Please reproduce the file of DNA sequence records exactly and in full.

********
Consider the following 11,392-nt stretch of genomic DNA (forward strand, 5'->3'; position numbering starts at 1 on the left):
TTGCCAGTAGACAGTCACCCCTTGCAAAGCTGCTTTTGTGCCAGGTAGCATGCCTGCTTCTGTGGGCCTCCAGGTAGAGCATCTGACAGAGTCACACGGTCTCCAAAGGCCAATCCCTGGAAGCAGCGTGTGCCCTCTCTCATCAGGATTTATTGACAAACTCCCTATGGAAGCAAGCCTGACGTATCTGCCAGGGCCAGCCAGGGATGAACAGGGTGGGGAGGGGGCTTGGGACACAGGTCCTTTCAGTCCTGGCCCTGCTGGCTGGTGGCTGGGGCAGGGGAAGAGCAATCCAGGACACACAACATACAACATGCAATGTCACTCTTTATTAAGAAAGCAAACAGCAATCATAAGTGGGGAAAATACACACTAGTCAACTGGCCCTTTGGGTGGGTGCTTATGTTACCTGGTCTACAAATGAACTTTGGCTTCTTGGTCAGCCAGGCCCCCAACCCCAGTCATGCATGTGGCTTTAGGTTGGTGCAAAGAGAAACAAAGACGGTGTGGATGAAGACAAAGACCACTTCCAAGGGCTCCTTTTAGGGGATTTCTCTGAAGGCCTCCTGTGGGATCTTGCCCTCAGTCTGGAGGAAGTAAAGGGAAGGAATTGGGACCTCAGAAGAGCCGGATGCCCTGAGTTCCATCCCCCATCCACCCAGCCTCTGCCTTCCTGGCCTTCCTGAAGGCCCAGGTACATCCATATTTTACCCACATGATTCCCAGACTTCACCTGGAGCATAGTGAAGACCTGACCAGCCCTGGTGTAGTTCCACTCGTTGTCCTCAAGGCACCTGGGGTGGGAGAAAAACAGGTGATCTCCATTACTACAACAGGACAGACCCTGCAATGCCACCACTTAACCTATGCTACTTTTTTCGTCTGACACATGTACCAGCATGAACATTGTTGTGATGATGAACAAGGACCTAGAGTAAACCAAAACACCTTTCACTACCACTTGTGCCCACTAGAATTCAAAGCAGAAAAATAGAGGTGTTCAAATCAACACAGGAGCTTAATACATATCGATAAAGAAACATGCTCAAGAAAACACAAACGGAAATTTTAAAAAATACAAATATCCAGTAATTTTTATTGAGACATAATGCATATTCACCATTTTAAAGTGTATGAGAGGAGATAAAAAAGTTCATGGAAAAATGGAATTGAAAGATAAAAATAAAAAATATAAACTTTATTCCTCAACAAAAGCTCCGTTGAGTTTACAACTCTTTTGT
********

Consider the following 11,392-nt stretch of genomic DNA (forward strand, 5'->3'; position numbering starts at 1 on the left):
TTGCCAGTAGACAGTCACCCCTTGCAAAGCTGCTTTTGTGCCAGGTAGCATGCCTGCTTCTGTGGGCCTCCAGGTAGAGCATCTGACAGAGTCACACGGTCTCCAAAGGCCAATCCCTGGAAGCAGCGTGTGCCCTCTCTCATCAGGATTTATTGACAAACTCCCTATGGAAGCAAGCCTGACGTATCTGCCAGGGCCAGCCAGGGATGAACAGGGTGGGGAGGGGGCTTGGGACACAGGTCCTTTCAGTCCTGGCCCTGCTGGCTGGTGGCTGGGGCAGGGGAAGAGCAATCCAGGACACACAACATACAACATGCAATGTCACTCTTTATTAAGAAAGCAAACAGCAATCATAAGTGGGGAAAATACACACTAGTCAACTGGCCCTTTGGGTGGGTGCTTATGTTACCTGGTCTACAAATGAACTTTGGCTTCTTGGTCAGCCAGGCCCCCAACCCCAGTCATGCATGTGGCTTTAGGTTGGTGCAAAGAGAAACAAAGACGGTGTGGATGAAGACAAAGACCACTTCCAAGGGCTCCTTTTAGGGGATTTCTCTGAAGGCCTCCTGTGGGATCTTGCCCTCAGTCTGGAGGAAGTAAAGGGAAGGAATTGGGACCTCAGAAGAGCCGGATGCCCTGAGTTCCATCCCCCATCCACCCAGCCTCTGCCTTCCTGGCCTTCCTGAAGGCCCAGGTACATCCATATTTTACCCACATGATTCCCAGACTTCACCTGGAGCATAGTGAAGACCTGACCAGCCCTGGTGTAGTTCCACTCGTTGTCCTCAAGGCACCTGGGGTGGGAGAAAAACAGGTGATCTCCATTACTACAACAGGACAGACCCTGCAATGCCACCACTTAACCTATGCTACTTTTTTCGTCTGACACATGTACCAGCATGAACATTGTTGTGATGATGAACAAGGACCTAGAGTAAACCAAAACACCTTTCACTACCACTTGTGCCCACTAGAATTCAAAGCAGAAAAATAGAGGTGTTCAAATCAACACAGGAGCTTAATACATATCGATAAAGAAACATGCTCAAGAAAACACAAACGGAAATTTTAAAAAATACAAATATCCAGTAATTTTTATTGAGACATAATGCATATTCACCATTTTAAAGTGTATGAGAGGAGATAAAAAAGTTCATGGAAAAATGGAATTGAAAGATAAAAATAAAAAATATAAACTTTATTCCTCAACAAAAGCTCCGTTGAGTTTACAACTCTTTTGT